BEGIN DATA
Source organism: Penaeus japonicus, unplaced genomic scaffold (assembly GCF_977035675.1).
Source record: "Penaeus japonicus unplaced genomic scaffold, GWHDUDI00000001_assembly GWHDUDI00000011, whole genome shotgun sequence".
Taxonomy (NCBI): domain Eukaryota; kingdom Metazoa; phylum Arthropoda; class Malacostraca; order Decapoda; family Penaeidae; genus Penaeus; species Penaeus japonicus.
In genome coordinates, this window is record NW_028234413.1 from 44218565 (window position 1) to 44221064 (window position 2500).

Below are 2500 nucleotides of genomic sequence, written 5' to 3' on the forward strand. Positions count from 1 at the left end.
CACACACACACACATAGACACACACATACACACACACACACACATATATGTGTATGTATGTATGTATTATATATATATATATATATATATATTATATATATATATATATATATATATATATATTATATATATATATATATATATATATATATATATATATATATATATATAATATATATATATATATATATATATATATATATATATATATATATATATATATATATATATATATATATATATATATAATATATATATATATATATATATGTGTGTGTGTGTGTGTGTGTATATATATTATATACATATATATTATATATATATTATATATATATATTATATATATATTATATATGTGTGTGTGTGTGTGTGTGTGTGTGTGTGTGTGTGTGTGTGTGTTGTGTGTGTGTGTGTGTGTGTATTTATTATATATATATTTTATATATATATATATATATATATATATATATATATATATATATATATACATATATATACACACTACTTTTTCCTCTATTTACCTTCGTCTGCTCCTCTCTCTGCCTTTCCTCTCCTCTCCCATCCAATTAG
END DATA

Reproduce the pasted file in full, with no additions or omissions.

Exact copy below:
Source organism: Penaeus japonicus, unplaced genomic scaffold (assembly GCF_977035675.1).
Source record: "Penaeus japonicus unplaced genomic scaffold, GWHDUDI00000001_assembly GWHDUDI00000011, whole genome shotgun sequence".
Taxonomy (NCBI): domain Eukaryota; kingdom Metazoa; phylum Arthropoda; class Malacostraca; order Decapoda; family Penaeidae; genus Penaeus; species Penaeus japonicus.
In genome coordinates, this window is record NW_028234413.1 from 44218565 (window position 1) to 44221064 (window position 2500).

Below are 2500 nucleotides of genomic sequence, written 5' to 3' on the forward strand. Positions count from 1 at the left end.
CACACACACACACATAGACACACACATACACACACACACACACATATATGTGTATGTATGTATGTATTATATATATATATATATATATATATTATATATATATATATATATATATATATATATTATATATATATATATATATATATATATATATATATATATATATATATAATATATATATATATATATATATATATATATATATATATATATATATATATATATATATATATATATATATATATATAATATATATATATATATATATATGTGTGTGTGTGTGTGTGTGTATATATATTATATACATATATATTATATATATATTATATATATATATTATATATATATTATATATGTGTGTGTGTGTGTGTGTGTGTGTGTGTGTGTGTGTGTGTGTGTTGTGTGTGTGTGTGTGTGTGTATTTATTATATATATATTTTATATATATATATATATATATATATATATATATATATATATATATATACATATATATACACACTACTTTTTCCTCTATTTACCTTCGTCTGCTCCTCTCTCTGCCTTTCCTCTCCTCTCCCATCCAATTAG